Buckland, Raymond. Wicca for Life: The Way of the Craft, From Birth to the Summer- land. Citadel, NY: 2001. Cabot, Laurie. Celebrate the Earth: A Year of Holidays in the Pagan Tradition. Delta, NY: 1994. Dugan, Ellen. Autumn Equinox: The Enchantment of Mabon. St. Paul: Llewellyn, 2005 Hawkes, Elen. The Sacred Round: A Witch's Guide to Magical Practice. St. Paul: Llewellyn, 2002. Hutton, Ronald. The Pagan Religions of the Ancient British Isles: Their Nature and Legacy. Oxford: Blackwell, 1991. Grimassi, Rave. Encyclopedia of Wicca and Witchcraft. St. Paul: Lwellellyn, 2000.


Autumnal (Fall) Equinox, September 22 or 23 in the northern hemisphere
Archaeological findings of prehistoric cultures in the British Isles reveal that important festivals observed the year's equinoxes and solstices. In ancient history, Celtic peoples observed these days as the four Quarter Days: Ostara ( Vernal Equinox), Litha ( Summer Solstice), Yule ( Winter Solstice), and Mabon ( Autumnal Equinox). Today, Wiccans and Neo-pagans, who draw many traditions from Celtic culture, retain the Mabon tradition. Some communities refer to the day simply as "autumn harvest" or "autumn sabbat. "
According to Welsh legend, Mabon was a magical youth renowned for his hunting skills. His mother held him captive in a cave, but the warrior Culhwch, with the aid of several animals of the forest, came to the boy's rescue. For many present-day believers, Culhwch's search for Mabon symbolizes everyone's search for the inner child.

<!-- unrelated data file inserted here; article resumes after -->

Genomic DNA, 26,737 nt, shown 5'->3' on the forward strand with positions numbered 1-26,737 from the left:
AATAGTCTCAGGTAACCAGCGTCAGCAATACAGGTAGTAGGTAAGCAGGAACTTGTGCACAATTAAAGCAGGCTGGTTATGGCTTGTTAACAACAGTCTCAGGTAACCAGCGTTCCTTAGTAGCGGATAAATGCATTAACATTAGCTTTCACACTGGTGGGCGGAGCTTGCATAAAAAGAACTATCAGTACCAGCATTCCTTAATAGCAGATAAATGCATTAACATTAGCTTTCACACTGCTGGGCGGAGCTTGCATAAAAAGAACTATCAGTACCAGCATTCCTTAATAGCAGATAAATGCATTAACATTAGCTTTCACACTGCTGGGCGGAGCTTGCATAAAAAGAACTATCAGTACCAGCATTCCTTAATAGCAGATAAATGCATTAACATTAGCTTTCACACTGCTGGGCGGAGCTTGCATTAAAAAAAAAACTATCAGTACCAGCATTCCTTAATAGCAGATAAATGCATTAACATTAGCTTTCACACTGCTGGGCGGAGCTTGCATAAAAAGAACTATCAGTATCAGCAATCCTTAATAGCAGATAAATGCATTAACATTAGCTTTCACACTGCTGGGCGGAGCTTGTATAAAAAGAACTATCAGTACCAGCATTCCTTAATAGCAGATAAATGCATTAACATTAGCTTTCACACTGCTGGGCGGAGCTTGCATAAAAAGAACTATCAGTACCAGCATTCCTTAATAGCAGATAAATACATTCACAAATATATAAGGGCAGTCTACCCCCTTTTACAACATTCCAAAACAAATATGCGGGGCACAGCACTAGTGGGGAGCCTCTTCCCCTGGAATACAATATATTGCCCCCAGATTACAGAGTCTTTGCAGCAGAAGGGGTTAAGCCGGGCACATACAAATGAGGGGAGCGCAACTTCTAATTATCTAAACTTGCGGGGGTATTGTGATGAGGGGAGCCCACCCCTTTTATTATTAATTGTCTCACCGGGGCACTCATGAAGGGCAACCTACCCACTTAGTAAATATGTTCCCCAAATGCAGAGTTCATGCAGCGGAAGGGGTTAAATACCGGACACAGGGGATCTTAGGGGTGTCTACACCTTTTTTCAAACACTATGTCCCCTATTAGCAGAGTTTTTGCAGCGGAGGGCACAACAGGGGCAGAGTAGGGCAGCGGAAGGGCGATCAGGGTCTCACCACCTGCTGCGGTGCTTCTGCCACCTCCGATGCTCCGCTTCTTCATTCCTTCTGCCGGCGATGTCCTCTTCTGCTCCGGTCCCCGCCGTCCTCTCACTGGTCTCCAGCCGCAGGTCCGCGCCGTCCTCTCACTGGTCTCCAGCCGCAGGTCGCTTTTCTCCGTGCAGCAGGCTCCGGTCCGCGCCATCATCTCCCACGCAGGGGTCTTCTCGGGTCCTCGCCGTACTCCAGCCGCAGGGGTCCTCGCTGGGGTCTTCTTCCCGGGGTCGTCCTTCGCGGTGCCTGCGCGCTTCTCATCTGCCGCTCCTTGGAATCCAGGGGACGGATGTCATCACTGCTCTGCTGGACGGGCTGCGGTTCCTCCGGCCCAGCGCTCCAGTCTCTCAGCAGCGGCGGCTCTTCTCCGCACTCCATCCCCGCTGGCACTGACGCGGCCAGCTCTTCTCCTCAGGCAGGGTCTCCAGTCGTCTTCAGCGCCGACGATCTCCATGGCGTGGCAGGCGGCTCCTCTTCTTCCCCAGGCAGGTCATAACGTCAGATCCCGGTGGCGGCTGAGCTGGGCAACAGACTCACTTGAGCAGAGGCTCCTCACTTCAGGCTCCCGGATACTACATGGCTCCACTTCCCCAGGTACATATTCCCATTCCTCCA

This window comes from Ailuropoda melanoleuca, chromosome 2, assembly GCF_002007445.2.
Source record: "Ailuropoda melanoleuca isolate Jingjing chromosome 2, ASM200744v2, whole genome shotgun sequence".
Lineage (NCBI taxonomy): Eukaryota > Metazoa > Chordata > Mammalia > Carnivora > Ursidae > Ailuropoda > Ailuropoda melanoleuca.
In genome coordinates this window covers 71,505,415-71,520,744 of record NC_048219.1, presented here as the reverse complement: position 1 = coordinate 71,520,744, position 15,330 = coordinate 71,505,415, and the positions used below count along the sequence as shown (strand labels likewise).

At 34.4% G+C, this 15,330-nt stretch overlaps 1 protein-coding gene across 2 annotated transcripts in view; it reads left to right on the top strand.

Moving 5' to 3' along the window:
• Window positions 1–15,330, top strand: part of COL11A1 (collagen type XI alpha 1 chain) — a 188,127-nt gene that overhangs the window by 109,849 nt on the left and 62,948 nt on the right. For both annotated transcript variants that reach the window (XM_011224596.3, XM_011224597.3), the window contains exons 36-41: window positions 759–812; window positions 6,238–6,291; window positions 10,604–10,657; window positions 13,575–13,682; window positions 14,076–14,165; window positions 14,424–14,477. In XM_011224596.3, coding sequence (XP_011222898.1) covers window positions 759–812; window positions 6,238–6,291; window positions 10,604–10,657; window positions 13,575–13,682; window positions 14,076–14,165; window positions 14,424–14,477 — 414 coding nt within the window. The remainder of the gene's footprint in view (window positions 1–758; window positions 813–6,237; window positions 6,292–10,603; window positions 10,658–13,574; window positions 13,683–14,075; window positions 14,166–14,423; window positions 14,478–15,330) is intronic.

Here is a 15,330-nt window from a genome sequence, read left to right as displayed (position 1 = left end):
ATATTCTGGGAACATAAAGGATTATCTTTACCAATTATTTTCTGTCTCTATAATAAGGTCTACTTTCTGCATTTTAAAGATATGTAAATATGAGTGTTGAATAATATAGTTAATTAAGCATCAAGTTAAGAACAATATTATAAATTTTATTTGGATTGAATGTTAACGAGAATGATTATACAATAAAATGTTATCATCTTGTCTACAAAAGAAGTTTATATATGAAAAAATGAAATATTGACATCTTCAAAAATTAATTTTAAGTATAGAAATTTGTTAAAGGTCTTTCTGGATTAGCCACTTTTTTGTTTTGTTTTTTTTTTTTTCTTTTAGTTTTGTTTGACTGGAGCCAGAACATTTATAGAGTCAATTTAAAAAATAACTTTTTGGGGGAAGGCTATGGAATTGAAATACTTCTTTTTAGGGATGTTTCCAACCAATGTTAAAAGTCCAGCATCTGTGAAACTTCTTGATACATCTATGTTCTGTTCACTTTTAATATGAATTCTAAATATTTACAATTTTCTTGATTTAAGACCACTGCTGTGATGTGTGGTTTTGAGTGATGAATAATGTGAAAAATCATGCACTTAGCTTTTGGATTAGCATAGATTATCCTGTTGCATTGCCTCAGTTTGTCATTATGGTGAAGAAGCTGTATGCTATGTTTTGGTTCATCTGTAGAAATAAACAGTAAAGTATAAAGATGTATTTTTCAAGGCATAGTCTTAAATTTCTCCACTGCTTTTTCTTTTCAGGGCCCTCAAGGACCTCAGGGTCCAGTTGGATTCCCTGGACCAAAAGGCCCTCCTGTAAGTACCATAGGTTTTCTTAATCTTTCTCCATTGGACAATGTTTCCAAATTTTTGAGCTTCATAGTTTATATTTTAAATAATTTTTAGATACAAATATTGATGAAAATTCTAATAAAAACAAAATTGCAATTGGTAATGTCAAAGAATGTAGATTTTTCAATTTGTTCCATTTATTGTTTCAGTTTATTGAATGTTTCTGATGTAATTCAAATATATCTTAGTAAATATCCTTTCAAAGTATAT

Typical Wiccan and Neo-pagan celebrations of Mabon, which take place throughout the world, are circle ceremonies that recognize various harvest themes. A ceremonial site—often an altar—will be decorated with items like corn, apples, wine, or black and white candles (the light and dark colors represent the equinox). Participants may tell stories, light candles, chant, dance, or recite invocations.
Pagan Federation
BM Box 7097
London WC1N 3XX United Kingdom
RelHolCal-2004, p. 275
References in periodicals archive ?
The couple from Botwnnog said it was "really special" to see their son Mabon arrive on New Year's Day - especially as he hadn't been due to make his big entrance into the world for another two weeks.
The couple also welcomed their son Mabon into the world around four months ago - and he is also a fan of the toy, which is aimed at newborns to three-year-olds.
Boro Cars driver Andy Mabon has had his eight-seater minibus damaged on three separate occasions, with a large house brick being thrown at his windscreen in one case.
Simon Mabon is a faculty member of the University of Lancaster in the UK.
Jamie Smith's Mabon, nominated for Best Group, won Best Instrumental Album in the 2011 awards for Live At The Grand Pavilion, proving their transition from a purely instrumental act to including songs in their repertoire has been a great success.
JAMIE Smith's Mabon will headline the 24th Tredegar House Folk Festival next month.
JAMIE SMITH'S Mabon are not a band for categories, at least, not ones that haven't been created themselves, vetted and stamped beforehand.
Tony Eccles and Andy Mabon both showed good form during hardfought contests, as did Gordon Dobey and John Watson.
Smoky and the Feast of Mabon, a Magical Child Story
8pm - 11pm: Open Air Concert with Sambassadors of Groove, The Fabulous Fezheads, Megan & Joe Henwood: Mabon, Market Place/ Louisa Davies-Foley and Pete Churchill: Zetland Arms, Church Street/ Sly Old Dogs: The Roebuck, Smith Street.
FORMER government minister and Daily Record columnist Dr J Dickson Mabon has died at his home in Eastbourne.
Ellen Dugan's Autumn Equinox: The Enchantment Of Mabon (0738706248, $14.